The Ethics of Affiliation Grabs

My cover story in the new issue, "Careful What You WISH For", touches upon a sensitive—and pretty compelling—issue. Should station groups consider taking an affiliation away from a fellow local broadcaster? Who are they more obligated to—shareholders, or their broadcast peers? And grabbing another station's affiliation—while it's a short-term boon for business, is it a savvy move in the long term?

The idea was hatched in a quiet Times Square saloon. I was interviewing Perry Sook, Nexstar president and CEO, for his profile that went in our Hall of Fame issue (Sook was inducted into the B&C Hall of Fame last month). We went there not because either of us needed a cocktail while the TVB Forward conference was going on next door, but because it was dead-quiet and I could record the audio. 

Sook had been burned by affiliation switches in the past, when he was fighting with Fox over reverse retrans terms. He said both stations lose when a switch goes down, and the network wins. He said the only reason why such switches are viable options for networks is because station groups are willing to engage in discussions about grabbing another's affiliation. “These swaps are like MMA cage matches. One of us knocks the other out, so they win," said Sook. "But the real winner is the promoter. In this case, that’s the network.”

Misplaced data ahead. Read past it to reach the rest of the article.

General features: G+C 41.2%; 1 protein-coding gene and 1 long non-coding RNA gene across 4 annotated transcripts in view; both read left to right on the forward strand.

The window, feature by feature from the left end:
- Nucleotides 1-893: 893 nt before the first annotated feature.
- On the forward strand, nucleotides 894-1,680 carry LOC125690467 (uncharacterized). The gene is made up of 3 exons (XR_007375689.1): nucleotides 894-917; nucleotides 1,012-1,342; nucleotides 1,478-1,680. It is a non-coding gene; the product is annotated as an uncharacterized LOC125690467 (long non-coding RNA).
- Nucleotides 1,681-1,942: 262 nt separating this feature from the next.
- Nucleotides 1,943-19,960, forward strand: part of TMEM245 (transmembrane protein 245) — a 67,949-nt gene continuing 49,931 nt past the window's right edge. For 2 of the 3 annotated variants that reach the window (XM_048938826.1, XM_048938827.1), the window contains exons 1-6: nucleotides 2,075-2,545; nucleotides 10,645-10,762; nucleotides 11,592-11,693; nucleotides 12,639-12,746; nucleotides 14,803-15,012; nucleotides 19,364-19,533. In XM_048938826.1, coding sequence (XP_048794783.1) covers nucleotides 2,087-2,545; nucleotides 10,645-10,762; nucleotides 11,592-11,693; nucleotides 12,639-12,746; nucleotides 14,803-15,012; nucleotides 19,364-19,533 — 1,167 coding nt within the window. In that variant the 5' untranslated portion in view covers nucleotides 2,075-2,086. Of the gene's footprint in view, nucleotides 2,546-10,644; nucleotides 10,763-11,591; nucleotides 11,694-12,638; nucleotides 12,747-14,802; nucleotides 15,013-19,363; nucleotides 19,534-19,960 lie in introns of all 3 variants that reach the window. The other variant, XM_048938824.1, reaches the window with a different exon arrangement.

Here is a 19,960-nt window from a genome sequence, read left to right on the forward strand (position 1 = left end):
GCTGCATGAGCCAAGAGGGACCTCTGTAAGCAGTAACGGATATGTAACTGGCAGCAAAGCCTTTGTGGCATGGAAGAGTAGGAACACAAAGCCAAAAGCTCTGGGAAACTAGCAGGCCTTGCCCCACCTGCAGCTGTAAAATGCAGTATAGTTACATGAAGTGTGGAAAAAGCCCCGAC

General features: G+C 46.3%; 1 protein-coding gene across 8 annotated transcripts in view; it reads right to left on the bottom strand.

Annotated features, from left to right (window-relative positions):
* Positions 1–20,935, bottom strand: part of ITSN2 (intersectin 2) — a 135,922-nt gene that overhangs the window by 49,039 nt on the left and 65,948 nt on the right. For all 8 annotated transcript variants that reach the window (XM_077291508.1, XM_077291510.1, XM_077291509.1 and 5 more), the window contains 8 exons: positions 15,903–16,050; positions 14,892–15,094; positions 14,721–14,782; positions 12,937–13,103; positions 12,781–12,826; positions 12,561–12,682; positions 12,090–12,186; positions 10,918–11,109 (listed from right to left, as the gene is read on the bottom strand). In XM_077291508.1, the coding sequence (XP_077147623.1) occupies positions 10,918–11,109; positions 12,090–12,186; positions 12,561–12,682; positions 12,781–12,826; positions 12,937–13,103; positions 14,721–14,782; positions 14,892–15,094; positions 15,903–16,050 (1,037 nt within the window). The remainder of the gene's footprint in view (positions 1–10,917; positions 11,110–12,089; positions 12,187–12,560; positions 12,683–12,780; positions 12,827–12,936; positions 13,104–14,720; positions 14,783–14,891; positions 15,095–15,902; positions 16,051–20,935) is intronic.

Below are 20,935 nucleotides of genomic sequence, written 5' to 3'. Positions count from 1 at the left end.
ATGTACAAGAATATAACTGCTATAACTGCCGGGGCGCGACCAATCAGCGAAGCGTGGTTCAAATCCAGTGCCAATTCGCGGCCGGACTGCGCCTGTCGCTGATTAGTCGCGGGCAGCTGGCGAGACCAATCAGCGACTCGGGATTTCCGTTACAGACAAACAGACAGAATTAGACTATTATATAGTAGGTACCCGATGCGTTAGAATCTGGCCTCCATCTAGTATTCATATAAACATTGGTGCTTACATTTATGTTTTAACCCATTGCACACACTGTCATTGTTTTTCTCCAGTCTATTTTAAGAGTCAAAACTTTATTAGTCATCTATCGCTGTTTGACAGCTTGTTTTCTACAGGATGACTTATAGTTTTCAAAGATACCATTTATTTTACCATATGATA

But it was partially hatched back in August, when CBS and Tribune announced they were partnering in Indianapolis—at the expense of LIN's longtime CBS affiliate, WISH. That switch is official at the stroke of midnight December 31. 

So, in short, is it an ethical transgression to grab another's affiliation? Or is it, simply, business, and everyone involved is a grown-up?

There are strong cases to be made on both sides. 

Michael Malone

Michael Malone, senior content producer at B+C/Multichannel News, covers network programming, including entertainment, news and sports on broadcast, cable and streaming; and local broadcast television. He hosts the podcasts Busted Pilot, about what’s new in television, and Series Business, a chat with the creator of a new program, and writes the column “The Watchman.” He joined B+C in 2005. His journalism has also appeared in The New York Times, The Philadelphia Inquirer, Playboy and New York magazine.